AFTER THE BELL
Winter already came and someone else is on the iron throne
The Mining Indaba in Cape Town is taking place this week, out of its normal slot in February. Just the location of the indaba says so much about South Africa, mining, Cape Town and, would you believe, industrial theory.
The Mining Indaba is an impressive conference, not the biggest in the world, but pretty close. The big irony about a mining conference in Cape Town is the most obvious one: there isn’t an actual serious mine anywhere near Cape Town. Could it be that fund managers, lawyers, consultants and investment gurus love to spend at least a part of the month with the worst weather in the Northern Hemisphere visiting one of the most glorious cities in the world in the month when it’s having its finest weather? Perish the thought. Such serious people would never stoop so low.
But, as it happens, in February the sun does shine relentlessly in Cape Town, the wind stays calm, the wine flows, people meet, greet, gossip, swap business cards and vaguely follow the official banter that surrounds them. It’s a blast.
Contrast the Cape Town Mining Indaba with Diggers & Dealers in Kalgoorlie, Australia, which is smaller, but proudly takes place more or less in an iron ore mining region in Western Australia. Or the Denver Gold Forum, which is roughly adjacent to where gold is actually mined in the US. Even the PDAC mining conference in Canada takes place in Toronto, Ontario, Canada’s main mining province, although Canada is so huge, mining is pretty spread out. If only SA had a city which was vaguely adjacent to the richest gold mining reef on the planet…
And the ironies don’t stop there. SA is now in the bottom 10 global mining jurisdictions, according to the Fraser Institute survey of mining policy and the regulatory environment. Every year, SA’s politicians promise things will get better, but over the past decade, they have generally just got worse. And yet – another irony – the value of South Africa’s minerals production exceeded R1-trillion for the first time in 2021, the Minerals Council SA reported at the conference.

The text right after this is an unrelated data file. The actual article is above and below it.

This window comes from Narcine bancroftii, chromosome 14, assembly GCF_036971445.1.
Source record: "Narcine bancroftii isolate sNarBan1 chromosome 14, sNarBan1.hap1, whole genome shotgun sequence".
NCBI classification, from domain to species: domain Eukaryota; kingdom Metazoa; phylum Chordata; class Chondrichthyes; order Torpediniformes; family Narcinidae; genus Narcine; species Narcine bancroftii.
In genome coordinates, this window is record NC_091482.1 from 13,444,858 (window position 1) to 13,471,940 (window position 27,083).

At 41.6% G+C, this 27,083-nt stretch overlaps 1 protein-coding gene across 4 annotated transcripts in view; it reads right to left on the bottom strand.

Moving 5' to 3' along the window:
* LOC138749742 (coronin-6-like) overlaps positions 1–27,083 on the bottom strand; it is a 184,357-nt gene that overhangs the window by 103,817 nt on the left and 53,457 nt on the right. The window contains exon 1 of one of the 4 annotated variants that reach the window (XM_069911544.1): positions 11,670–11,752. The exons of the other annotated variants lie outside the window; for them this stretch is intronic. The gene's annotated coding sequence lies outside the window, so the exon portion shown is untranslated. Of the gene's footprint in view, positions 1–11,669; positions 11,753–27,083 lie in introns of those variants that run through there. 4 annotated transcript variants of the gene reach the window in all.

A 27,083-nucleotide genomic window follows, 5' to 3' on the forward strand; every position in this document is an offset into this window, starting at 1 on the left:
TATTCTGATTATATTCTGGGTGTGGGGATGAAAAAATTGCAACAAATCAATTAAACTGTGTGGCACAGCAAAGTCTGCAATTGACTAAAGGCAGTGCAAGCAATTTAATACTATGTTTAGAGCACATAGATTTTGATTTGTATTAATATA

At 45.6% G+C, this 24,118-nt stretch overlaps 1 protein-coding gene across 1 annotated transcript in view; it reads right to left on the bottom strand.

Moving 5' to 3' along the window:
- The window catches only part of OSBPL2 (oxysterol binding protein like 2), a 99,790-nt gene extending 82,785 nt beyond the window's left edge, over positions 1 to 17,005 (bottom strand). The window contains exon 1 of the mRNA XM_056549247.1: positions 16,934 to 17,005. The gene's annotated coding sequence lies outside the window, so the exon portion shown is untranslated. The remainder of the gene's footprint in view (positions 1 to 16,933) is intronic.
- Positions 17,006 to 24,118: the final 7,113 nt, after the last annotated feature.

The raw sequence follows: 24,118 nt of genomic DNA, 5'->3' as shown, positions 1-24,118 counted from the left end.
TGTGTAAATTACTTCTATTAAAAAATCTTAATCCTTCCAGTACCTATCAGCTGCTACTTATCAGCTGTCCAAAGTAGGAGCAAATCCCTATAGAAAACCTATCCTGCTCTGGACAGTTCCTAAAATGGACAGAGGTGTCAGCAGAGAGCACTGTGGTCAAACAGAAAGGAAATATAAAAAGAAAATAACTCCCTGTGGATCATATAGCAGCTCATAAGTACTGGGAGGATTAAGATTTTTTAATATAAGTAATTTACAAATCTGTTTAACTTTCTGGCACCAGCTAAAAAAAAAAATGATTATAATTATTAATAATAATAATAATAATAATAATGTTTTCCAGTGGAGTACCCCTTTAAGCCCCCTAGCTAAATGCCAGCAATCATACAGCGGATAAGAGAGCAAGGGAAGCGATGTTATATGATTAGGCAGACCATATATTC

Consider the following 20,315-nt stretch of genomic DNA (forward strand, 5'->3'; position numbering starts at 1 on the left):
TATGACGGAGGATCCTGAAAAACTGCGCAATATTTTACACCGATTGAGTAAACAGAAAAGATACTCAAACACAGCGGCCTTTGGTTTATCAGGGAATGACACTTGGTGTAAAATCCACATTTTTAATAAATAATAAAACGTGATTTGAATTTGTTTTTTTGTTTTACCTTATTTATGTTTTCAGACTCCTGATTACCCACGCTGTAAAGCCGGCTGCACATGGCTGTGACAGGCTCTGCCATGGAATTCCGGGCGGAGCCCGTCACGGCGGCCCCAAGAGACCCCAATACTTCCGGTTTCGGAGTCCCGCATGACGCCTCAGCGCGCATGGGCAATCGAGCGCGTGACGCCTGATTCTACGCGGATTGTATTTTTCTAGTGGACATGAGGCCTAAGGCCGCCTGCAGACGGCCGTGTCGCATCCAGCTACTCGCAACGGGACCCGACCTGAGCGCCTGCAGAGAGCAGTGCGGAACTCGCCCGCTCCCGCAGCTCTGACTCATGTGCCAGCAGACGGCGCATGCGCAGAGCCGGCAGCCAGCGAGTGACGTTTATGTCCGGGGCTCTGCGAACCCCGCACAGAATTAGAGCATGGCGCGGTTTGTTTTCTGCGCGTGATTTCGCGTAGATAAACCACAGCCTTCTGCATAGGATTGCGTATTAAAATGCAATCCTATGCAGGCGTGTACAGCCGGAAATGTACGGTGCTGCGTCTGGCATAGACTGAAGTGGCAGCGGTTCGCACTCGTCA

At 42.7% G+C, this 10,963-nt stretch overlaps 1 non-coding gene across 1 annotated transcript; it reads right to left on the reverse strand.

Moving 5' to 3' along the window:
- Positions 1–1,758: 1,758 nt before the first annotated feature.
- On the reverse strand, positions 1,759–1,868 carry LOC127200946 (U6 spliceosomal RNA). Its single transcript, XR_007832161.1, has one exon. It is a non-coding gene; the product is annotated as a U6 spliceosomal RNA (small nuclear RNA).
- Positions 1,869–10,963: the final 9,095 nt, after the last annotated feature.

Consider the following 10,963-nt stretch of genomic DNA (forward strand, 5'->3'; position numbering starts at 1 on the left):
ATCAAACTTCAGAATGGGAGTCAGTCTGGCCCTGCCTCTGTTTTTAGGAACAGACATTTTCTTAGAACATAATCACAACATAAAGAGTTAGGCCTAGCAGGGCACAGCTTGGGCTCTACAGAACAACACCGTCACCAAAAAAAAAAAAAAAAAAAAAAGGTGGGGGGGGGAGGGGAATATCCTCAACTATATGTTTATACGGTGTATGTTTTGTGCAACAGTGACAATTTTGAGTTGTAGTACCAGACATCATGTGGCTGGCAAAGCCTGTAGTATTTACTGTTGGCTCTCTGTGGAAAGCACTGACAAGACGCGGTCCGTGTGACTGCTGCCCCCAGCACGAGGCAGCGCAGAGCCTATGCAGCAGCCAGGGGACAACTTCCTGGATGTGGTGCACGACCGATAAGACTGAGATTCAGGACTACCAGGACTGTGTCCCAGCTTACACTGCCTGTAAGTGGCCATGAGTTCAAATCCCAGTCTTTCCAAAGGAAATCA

Behind all these contradictions is a major difference in the fundamental philosophy of the industry. My impression is that SA’s politicians regard mining as a kind of embarrassment, and they tend to see the mining industry’s only real value as a stepping stone towards what they describe as “industrialisation”. Hence, the Minerals Council is constantly having to emphasise the role mining does play in the economy: roughly half a million people employed, almost a trillion rands in exports, more than R100-billion in tax paid, etc, etc.
For actual miners, this view is kinda ridiculous. There is no more industrial exercise than mining. It is industry writ large – very large. In short, the government wants the mining industry to “beneficiate”, but for the mining industry the road to profit is not by doing things it’s not designed to do but by doing more of the things it is designed to do.
Anglo American made a huge fuss last week about a new prototype of the world’s largest hydrogen-powered mine haul truck, which has zero emissions. For people who love large trucks – and I am so one of them – it’s fabulous, and I hope they make millions of them. But you can feel the public relations that surround the truck like the emissions it doesn’t have. It ticks all the right boxes: environmental, developmental, national pride, etc. The politicians love it; President Cyril Ramaphosa was at the launch.
It sounds negative to say, as a matter of policy, that mining companies shouldn’t “beneficiate”, they should concentrate on volume production, and beneficiate to the extent that it aids volume production rather than helps the country march up the industrial ladder. But no country illustrates why this is the wrong strategy better than Australia and iron ore.
In the year 2000, Australia produced about 150 million tonnes of iron ore a year; the country is now producing 850 million tonnes. The mining companies own the railways and run huge, huge train sets with hundreds of carriages. Two of the three bulk export ports are owned by the mining companies. In total there are 40 of them. The philosophy is obvious: dig the stuff out of the ground in huge quantities and send it to China. Done.
SA produces about 60 million tonnes of iron ore and that number has been more or less static for 20 years. Much of the iron ore was produced for a long time by SA’s steel producer, Iscor. The philosophy is obvious: produce as much and not more than can be used locally in steel production.
So, obviously, Australia has much better iron ore than SA has, right? Oh, if only this were true. Australia has about 37.8 billion tonnes of economically viable iron ore; that’s a thumping amount and we know this because they counted. But nobody actually knows how much iron ore SA has because we haven’t counted. But we do know SA has an absolute mountain of minerals of almost every description, so the chances are that there is plenty of pretty good iron ore around.
So what is the problem? Iron ore is not a rare metal, so everything depends on mining efficiency, logistics and overheads. Instead of focusing on that, SA politicians have focused on dreams of becoming the Germany of Africa instead of the Australia of Africa.
It’s rather like holding your main mining conference in a place with no actual mines. DM/BM